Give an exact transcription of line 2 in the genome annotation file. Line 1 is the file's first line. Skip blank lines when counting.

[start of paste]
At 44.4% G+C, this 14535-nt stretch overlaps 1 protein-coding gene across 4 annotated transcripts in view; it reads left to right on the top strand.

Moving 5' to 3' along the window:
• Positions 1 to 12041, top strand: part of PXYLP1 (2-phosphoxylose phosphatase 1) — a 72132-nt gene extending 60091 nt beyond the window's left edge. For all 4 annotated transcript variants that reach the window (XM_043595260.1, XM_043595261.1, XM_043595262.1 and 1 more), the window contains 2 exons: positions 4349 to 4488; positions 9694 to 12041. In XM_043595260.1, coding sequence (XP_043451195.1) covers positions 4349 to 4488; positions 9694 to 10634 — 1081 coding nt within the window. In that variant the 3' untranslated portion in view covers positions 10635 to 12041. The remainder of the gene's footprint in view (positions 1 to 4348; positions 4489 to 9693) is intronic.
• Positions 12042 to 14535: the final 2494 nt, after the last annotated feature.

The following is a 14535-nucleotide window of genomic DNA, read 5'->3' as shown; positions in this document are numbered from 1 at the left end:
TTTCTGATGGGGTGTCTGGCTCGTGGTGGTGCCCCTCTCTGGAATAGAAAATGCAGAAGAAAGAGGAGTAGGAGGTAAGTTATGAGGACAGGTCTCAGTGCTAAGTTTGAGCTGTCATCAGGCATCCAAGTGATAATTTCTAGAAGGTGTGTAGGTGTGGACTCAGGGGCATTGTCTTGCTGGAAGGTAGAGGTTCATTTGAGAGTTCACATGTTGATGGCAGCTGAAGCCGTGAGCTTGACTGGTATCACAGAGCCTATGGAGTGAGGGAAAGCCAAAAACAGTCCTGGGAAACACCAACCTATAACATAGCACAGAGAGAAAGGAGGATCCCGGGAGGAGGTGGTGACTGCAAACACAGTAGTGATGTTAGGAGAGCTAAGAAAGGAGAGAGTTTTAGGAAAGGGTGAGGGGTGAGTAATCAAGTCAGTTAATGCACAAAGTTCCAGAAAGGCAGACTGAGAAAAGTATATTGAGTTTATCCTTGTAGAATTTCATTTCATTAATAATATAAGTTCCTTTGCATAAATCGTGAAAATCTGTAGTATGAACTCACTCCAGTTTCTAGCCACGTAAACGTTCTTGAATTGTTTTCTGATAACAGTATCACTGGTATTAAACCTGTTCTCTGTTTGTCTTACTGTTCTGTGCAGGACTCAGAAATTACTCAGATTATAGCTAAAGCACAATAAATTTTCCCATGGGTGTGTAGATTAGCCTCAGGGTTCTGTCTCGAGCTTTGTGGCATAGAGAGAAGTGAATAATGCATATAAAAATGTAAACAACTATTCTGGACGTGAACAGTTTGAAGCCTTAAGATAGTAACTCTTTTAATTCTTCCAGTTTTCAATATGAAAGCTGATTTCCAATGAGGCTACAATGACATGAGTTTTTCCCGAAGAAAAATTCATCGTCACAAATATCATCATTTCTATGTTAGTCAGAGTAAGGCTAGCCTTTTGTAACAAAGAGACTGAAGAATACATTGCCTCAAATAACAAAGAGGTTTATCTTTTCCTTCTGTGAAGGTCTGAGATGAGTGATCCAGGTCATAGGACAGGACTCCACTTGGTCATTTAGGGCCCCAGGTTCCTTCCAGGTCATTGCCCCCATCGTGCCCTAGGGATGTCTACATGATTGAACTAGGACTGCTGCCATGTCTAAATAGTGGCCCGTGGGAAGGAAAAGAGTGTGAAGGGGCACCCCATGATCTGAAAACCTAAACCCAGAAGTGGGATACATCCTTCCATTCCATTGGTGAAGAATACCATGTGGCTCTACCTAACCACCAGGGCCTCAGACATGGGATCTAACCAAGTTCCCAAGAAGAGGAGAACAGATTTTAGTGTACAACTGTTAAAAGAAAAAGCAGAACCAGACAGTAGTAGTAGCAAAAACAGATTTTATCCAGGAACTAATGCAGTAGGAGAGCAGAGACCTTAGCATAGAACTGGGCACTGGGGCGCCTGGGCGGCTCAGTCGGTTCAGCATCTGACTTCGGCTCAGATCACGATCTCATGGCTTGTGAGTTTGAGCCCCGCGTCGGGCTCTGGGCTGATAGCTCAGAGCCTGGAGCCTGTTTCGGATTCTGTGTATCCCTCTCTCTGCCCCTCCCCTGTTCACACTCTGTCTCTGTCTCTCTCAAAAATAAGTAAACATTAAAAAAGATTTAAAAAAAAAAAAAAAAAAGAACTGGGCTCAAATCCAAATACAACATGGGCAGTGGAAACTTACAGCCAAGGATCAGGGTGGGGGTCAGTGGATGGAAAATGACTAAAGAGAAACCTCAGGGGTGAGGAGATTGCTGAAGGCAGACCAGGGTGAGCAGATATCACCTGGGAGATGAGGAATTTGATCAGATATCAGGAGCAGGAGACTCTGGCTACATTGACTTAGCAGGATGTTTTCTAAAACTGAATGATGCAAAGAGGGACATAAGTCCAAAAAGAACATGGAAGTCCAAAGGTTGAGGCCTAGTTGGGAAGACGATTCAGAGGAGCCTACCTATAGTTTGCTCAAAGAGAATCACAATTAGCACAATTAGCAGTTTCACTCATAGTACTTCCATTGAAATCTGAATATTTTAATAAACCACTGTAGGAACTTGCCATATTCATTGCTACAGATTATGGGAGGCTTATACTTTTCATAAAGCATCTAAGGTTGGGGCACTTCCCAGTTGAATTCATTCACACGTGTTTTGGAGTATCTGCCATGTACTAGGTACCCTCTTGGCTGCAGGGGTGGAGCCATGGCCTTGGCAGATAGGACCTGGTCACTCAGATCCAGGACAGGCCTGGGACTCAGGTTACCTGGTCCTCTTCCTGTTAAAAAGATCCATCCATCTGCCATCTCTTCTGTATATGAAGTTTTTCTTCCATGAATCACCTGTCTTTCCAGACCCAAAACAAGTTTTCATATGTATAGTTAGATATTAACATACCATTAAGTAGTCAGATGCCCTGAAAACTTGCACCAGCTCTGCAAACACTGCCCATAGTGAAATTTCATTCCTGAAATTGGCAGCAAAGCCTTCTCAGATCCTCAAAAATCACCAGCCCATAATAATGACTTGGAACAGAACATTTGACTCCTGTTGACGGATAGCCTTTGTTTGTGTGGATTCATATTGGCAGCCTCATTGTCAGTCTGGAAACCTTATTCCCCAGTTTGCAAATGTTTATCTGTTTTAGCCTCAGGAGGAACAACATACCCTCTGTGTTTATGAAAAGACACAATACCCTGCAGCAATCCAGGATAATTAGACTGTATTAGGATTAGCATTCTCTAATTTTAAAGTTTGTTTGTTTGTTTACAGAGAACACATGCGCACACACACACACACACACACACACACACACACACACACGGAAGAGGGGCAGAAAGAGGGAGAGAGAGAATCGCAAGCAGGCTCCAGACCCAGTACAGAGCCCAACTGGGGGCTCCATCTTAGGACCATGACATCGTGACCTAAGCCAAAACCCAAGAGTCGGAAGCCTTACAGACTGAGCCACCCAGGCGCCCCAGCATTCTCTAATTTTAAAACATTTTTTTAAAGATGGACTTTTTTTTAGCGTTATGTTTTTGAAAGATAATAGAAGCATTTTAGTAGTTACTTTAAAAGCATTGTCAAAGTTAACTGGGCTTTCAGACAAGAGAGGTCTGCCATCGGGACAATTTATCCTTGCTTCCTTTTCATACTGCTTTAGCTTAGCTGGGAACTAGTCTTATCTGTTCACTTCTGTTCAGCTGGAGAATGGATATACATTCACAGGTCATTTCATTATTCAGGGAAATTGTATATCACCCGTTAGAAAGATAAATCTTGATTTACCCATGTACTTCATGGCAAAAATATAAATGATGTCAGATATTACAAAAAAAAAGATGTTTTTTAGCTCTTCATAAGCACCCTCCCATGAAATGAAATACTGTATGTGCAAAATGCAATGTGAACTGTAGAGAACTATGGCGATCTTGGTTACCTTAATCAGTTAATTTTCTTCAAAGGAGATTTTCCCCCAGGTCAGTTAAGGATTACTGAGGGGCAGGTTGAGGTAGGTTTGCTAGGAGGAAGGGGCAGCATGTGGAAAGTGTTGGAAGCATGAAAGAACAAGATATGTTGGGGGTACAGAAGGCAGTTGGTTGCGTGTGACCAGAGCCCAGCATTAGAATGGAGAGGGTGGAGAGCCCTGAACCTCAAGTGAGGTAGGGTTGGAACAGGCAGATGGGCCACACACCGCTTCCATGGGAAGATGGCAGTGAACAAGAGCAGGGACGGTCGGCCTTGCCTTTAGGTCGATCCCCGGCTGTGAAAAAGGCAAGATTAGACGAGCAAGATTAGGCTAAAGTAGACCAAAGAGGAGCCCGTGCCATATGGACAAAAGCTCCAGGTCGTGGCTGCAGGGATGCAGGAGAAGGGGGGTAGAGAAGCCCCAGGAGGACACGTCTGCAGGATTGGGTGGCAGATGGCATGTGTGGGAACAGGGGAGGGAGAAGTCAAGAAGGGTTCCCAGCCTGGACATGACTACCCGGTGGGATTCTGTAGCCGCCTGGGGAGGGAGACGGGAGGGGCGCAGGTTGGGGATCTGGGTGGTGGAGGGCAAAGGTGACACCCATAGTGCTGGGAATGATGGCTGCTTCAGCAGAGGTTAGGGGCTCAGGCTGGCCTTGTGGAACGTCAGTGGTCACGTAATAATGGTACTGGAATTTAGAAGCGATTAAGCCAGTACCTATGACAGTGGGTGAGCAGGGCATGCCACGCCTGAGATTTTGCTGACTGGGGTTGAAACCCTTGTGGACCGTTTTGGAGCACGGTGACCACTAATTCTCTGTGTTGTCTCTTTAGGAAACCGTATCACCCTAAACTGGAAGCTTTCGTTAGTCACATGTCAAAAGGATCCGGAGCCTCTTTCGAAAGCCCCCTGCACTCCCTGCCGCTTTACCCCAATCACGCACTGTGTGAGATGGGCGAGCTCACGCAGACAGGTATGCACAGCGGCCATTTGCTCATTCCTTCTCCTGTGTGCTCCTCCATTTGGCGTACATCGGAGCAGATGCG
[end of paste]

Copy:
Moving 5' to 3' along the window: